Summer holidays is a great time to talk about this, set age-appropriate boundaries around bedtime, screen time, free time, hanging out time, etc. If your teen sticks to the rules, all is good, but, if they break the rules there has to be consequences.

Set all of these in place at the start of the summer holidays, it really does help. Kids tend to get used to the rules once we stick to them. Try not to confuse things by giving in to them (even if you feel you can’t take one more argument). Walk away, breathe, take time out, but above all else, stick to the boundaries.

Spend time with themselves

For the quieter, more introverted teen, things may work a little differently; for some, spending time in their own company is what works best for them. Parents can often find this frustrating as they may want to see their child out socialising and mixing with others. Let’s remember the most important thing here is that your child is happy.

Many teens are not ready for socialising (possibly drinking, smoking, sexual activities, etc), and protect themselves by not going out with their peers. A lot of creative kids like to spend time online making music, short films, writing, coding, looking for new ideas, and so much more.

This time online is not the same as scrolling through snapchat and instagram or gaming for hours on end, this is feeding their creativity. It cannot be treated the same.

I fully understand parents worrying their kids are spending too much time on their own but we need to remember for many this is where there are most comfortable for now.

What is important here is to ensure you child is connecting with someone else whenever possible, at family meals, weekend walks, visiting grandparents, babysitting for other family members and/or extended family. There does need to be a balance between virtual worlds and real worlds.

Summer can be a great opportunity to spend a little extra time with our kids. (Yes, I fully understand we seem to have been spending a lot of time with them recently, but, with no school to focus on, things do need to change a little.) We are rearing the next generation, the leaders, politicians, teachers, the motivators, the creators, etc, take time to get to know your kid’s passions and strengths, their weaknesses and their struggles. Get to know them better and help them to get to know themselves better. Watch them as they interact with people, cook, dance, play music, garden, whatever it may be, notice them. Are they happy? Are they interested? Are they excited? You may well get a few surprises.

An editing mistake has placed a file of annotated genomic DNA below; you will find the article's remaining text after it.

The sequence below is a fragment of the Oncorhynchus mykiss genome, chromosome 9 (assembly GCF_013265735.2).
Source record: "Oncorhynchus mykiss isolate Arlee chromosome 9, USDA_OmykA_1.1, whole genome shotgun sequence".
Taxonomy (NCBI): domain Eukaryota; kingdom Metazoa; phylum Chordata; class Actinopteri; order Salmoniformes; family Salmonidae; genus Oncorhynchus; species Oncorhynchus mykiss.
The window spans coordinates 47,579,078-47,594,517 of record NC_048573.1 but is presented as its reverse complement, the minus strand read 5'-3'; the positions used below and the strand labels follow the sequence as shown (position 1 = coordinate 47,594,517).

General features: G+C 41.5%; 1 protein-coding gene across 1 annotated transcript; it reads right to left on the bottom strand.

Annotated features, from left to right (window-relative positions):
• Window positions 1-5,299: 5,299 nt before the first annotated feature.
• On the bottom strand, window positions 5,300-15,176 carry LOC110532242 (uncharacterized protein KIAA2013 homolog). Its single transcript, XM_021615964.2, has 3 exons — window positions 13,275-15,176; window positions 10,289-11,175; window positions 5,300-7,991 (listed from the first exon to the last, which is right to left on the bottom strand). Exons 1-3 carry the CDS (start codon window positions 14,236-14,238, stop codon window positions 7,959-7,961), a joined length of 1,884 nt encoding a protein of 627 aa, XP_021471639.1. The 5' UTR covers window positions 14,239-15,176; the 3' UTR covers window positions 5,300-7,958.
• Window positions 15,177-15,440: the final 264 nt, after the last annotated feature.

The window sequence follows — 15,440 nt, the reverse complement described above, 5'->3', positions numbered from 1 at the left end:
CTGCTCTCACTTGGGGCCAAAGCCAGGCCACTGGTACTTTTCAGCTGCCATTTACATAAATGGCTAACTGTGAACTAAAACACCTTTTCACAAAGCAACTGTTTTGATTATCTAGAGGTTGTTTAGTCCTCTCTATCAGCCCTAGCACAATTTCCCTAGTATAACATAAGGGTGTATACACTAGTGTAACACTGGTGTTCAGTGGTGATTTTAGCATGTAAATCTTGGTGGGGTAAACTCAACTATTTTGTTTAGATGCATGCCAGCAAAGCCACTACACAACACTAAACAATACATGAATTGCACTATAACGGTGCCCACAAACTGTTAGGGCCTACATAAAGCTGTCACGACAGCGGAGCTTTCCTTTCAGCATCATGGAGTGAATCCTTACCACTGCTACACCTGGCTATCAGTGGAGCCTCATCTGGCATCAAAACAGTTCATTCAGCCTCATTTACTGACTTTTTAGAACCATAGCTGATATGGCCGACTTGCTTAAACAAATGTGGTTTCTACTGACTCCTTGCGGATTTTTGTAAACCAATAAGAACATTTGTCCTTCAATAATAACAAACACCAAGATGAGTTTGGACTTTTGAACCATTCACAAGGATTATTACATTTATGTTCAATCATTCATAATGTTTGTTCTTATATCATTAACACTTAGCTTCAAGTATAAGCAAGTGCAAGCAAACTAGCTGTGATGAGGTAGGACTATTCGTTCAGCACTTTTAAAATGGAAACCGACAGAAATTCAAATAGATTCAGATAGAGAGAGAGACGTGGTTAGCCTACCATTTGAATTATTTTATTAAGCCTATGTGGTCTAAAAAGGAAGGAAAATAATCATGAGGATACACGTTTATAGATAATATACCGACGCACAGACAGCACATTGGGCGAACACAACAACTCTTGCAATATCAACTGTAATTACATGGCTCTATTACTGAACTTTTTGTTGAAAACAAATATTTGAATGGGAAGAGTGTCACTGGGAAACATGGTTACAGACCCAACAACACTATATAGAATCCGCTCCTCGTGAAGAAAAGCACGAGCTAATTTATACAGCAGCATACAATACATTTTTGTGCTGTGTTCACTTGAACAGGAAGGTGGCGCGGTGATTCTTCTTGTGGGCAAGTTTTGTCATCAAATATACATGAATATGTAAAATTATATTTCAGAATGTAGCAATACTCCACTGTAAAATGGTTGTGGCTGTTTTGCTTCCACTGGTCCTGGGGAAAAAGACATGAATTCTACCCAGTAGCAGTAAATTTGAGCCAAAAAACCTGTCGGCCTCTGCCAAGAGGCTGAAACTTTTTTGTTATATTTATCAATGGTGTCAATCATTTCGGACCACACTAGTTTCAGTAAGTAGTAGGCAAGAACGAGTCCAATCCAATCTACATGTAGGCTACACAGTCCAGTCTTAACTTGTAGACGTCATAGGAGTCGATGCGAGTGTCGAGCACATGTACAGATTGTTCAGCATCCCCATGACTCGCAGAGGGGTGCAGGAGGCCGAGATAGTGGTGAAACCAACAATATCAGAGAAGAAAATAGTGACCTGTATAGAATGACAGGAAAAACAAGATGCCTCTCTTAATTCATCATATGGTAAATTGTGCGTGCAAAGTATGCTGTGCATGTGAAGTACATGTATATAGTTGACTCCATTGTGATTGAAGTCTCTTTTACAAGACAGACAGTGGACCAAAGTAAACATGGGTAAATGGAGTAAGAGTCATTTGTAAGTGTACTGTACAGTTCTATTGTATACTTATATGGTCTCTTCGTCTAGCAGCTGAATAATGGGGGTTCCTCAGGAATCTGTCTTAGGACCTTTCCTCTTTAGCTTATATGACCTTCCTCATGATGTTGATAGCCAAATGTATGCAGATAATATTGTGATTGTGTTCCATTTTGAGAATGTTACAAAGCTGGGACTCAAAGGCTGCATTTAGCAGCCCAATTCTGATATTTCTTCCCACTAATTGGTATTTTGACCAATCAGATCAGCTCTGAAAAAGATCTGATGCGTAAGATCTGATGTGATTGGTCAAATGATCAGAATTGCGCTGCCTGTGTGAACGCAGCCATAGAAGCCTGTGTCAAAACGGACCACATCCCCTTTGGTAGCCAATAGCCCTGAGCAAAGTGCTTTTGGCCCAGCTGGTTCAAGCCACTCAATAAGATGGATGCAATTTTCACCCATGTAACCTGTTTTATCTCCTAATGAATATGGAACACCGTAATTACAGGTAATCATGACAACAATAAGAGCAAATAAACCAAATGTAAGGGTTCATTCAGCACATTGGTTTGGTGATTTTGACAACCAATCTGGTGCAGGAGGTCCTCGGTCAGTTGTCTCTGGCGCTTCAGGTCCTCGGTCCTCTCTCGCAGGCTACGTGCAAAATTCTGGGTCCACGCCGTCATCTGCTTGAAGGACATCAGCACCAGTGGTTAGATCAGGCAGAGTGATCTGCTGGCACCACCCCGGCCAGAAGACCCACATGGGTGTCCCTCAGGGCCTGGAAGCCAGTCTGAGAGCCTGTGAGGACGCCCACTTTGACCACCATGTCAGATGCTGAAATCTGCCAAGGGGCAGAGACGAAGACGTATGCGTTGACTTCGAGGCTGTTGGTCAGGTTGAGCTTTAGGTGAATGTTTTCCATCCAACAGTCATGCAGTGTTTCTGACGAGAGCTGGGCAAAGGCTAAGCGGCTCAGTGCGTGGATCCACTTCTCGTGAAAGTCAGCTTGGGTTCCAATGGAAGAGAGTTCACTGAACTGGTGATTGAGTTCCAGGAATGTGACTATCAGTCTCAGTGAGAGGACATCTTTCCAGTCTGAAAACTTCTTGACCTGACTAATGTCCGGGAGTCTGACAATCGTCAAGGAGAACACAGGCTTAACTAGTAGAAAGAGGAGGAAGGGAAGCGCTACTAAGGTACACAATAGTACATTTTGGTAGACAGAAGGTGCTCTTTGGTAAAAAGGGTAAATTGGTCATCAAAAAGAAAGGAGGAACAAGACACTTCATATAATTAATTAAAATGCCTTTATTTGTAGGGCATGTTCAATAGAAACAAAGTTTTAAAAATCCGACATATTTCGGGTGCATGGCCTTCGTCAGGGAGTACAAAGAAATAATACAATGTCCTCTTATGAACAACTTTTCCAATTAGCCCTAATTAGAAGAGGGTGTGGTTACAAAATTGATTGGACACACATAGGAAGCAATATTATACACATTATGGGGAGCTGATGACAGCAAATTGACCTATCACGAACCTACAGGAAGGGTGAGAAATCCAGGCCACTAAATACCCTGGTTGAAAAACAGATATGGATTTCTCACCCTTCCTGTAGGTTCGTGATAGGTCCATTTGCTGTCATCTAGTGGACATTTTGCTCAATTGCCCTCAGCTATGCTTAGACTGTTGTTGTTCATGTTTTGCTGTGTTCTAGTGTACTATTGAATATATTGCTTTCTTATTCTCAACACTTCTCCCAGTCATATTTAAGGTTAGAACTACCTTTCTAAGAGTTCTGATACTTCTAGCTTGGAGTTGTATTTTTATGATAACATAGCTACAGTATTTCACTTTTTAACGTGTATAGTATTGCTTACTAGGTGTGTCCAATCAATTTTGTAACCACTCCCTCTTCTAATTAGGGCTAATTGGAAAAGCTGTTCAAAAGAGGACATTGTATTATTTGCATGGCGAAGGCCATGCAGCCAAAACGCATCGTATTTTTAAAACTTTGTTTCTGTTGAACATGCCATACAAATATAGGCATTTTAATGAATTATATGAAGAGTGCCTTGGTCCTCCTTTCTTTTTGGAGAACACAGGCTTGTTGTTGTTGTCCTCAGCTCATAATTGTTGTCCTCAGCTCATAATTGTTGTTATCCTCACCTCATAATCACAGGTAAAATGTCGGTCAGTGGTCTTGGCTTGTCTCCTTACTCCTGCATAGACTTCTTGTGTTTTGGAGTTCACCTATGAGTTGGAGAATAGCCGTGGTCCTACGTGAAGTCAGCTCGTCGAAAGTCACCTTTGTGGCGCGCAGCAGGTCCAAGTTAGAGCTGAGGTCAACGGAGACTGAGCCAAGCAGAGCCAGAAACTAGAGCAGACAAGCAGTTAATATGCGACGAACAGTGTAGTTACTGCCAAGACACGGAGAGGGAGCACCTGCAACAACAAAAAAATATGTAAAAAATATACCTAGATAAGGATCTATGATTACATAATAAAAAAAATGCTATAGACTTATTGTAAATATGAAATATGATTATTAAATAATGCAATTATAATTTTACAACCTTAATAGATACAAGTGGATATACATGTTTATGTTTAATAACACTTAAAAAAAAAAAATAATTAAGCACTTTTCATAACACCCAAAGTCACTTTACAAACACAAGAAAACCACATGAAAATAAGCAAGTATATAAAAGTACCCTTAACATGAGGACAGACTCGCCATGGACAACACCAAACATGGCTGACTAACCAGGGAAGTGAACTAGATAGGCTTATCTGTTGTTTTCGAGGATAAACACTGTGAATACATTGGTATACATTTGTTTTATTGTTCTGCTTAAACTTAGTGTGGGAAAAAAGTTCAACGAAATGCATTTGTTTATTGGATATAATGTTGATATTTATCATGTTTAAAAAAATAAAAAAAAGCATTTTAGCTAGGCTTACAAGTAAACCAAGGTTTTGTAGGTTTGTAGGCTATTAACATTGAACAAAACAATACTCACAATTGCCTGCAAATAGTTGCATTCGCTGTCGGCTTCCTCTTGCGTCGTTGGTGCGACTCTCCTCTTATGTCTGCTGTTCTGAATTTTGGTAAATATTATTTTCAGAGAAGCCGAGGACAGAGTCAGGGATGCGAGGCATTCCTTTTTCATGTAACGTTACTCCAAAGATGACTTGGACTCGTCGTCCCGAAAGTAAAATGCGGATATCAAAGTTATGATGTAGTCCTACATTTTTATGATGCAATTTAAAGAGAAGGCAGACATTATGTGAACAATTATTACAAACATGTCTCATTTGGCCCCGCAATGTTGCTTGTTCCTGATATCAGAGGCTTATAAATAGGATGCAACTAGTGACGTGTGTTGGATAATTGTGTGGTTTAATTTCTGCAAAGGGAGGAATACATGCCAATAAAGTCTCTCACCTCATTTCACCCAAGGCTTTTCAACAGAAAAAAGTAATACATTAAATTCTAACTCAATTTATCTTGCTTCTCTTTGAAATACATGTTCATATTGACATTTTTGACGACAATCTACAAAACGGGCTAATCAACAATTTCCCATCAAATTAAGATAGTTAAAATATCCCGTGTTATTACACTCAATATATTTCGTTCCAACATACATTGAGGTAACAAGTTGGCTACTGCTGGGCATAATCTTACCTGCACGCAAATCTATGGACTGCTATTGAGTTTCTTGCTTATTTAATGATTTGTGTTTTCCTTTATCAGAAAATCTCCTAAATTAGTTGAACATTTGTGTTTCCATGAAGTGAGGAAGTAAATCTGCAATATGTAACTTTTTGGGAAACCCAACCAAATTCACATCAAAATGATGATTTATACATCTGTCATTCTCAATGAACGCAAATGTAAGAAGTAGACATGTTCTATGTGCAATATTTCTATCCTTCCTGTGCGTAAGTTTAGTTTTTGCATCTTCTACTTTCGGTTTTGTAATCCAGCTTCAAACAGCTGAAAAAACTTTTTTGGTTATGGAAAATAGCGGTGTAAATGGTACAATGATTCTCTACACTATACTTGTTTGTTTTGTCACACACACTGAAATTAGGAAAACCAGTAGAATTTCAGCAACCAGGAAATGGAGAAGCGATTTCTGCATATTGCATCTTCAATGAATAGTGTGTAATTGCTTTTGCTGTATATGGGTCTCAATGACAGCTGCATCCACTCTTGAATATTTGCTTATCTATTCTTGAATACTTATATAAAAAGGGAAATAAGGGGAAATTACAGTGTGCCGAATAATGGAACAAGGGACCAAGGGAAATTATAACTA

I know I certainly did not know my kids as well as I thought at times. It is so important we are interested in who our kids are, who they really are, not who we presumed they would be. All our kids are individuals and have their own passions and dreams, it is vital we notice these differences and acknowledge them.

You are the most important person in your kid’s world, I know they might not always act like that is true, but believe me, it is. I have worked with so many teenagers who want their parents to see them for who they really are, to open up and talk to them about the important things in their lives. To be able to listen, without judgement, when they want to tell them something that is really important to them.

I find myself with three of my kids living abroad now and one at home, and honestly I miss that madness of summer, the craziness of trying to keep it all going, the fun and the exhaustion of planning day trips.

This time passes all too quickly, use it well, make memories, cherish each other, have fun and let your kids get to know the real you, as you get to know the real them!

For more on Eileen Keane Haly see JumpStartYourConfidence.com